The Apple family isn’t real, and it’s far from ideal — in fact, it’s likely more dysfunctional and damaged than your own family. It’s certainly more so than mine.
And yet, I was more eager to reconnect with the Apples this season than I am my own. That sentiment is testament to Richard Nelson’s achievement in writing with his Apple Family Plays cycle. But it’s also testament to the productions at Studio Theatre, which really shine on account of the ensemble — featuring the same cast as two years ago and the same director, Serge Seiden, who offers sharp focus on the words and action. In 2013, we met the New York Apples on two different, momentous occasions — Election Day 2010 with That Hopey Changey Thing and Sept. 11, 2011, with Sweet and Sad, the first and second plays in Nelson’s four-part cycle.
The final two installments, Sorry and Regular Singing, are also staged by Studio in repertory. They seem slightly more focused on the personal matters and interpersonal relations among this clan of four siblings, their uncle, and one sister’s boyfriend, and set in Reinbeck, N.Y., in the bucolic Hudson Valley. But the discussions mostly revolve around broader issues and changes in American culture and politics, with connections and comparisons drawn — often subtly, occasionally strained — to past eras and different cultures.
As such, you can pretty easily jump in at any point — you won’t lose much if you only see one play or don’t see them in order. In fact, Nelson has intentionally left some familial aspects and details out, which only encourages a theatergoer to speculate and extrapolate — to “make leaps,” as the brother Richard (Rick Foucheux) puts it at one point in Sorry (}}}}). “It must be ‘wired’ into us,” he says, “this need to try and make sense of things.” Here, as in real life, it can be fascinating to try to make sense of things, particularly the complicated, contradictory characters we encounter. Richard, for example, is the most conservative member of the liberal Apple family, and once again he’s the one who may make you groan with a few pointed jabs at Obama — or Gillibrand, or Cuomo. And yet, he’s also the only truly politically engaged Apple, and by Regular Singing (}}}}), he’s actually working for Governor Cuomo in Albany.
Even more fascinating is the family’s back and forth in Sorry. Despite when it takes place — Election Night, 2012 — the wavering is not so much about Obama vs. Romney, but about whether to send the family patriarch Uncle Benjamin to an assisted living facility. Benjamin is a renowned stage and screen actor, but a debilitating heart attack a couple of years ago caused him profound amnesia. Eldest sister Barbara has cared for him at her home ever since, but his condition is worsening and, as we see in Sorry, it is seriously fraying their relationship. But no one is completely sure and steadfast he should go away. Also, no one is completely right or wrong — and your own views on a particular character are likely to vary from moment to moment.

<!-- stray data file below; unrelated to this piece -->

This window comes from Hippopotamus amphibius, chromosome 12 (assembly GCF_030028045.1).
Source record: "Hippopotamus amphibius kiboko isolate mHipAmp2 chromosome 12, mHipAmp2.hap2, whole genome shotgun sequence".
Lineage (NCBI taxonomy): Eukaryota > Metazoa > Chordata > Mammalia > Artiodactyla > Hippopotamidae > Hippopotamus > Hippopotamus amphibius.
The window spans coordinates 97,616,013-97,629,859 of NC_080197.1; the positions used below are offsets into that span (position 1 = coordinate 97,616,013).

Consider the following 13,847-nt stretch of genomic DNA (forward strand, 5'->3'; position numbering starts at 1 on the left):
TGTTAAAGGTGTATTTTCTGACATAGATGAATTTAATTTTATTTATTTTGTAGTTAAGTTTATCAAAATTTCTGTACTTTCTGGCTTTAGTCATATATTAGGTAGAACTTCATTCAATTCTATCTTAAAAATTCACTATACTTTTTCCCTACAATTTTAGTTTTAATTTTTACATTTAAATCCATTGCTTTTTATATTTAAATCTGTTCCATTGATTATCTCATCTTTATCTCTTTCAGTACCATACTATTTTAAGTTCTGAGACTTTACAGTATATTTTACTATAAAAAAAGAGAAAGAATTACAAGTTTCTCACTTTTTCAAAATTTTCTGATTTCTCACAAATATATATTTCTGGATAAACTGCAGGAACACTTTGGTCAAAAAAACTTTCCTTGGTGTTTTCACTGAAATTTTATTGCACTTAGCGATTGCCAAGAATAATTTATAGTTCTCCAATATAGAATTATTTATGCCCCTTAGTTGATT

The ensemble has the kind of ease and natural rapport that only seasoned actors can convey. Ted Van Griethuysen won a Helen Hayes Award for his work as the booming-voiced Benjamin two years ago, and he remains as ever the consummate performer, commanding attention with the simplest sigh or movement. But Sarah Marshall is his equal as family matriarch Barbara, the most durable and crisp Apple in the bunch.
In these last two plays, a richer, deeper portrait of Marian has also emerged. If Benjamin previously earned the most loyalty and sympathy on account of suffering the family’s greatest loss, becoming a shadow of his former towering self, it is Marian who becomes the cycle’s beating heart by the third installment. She finally addresses her own great loss in Sorry, her 20-year-old daughter’s suicide. In Regular Singing, much of the focus is on her actions in caring for her (unseen) dying ex-husband, who left her after their only daughter’s death. Elizabeth Pierotti portrays Marian in an intriguing, complicated mix that seems just right given the circumstances — a bit steely yet unsteady, a little clueless but intuitive and open-minded, scarred and scared but not totally broken or afraid of moving on.
Both Sorry and Regular Singing get bogged down in dialogue that occasionally digresses into polemical territory. They’re also strung together with a few too many allegories and metaphorical tales that sometimes detract rather than enhance our understanding of the Apple family. But in the end, you understand the family plenty — they’re an exaggerated facsimile of your real family. Here’s to your own trip home this season ending up being even half this rewarding.
Sorry and Regular Singing run in repertory to Dec. 13 at
Studio Theatre, 14th & P Streets NW. Tickets are $49 to $96 each. Call 202-332-3300 or visit studiotheatre.org.
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Doug Rule covers the arts, theater, music, food, nightlife and culture as contributing editor for Metro Weekly. Follow him on Twitter @ruleonwriting.
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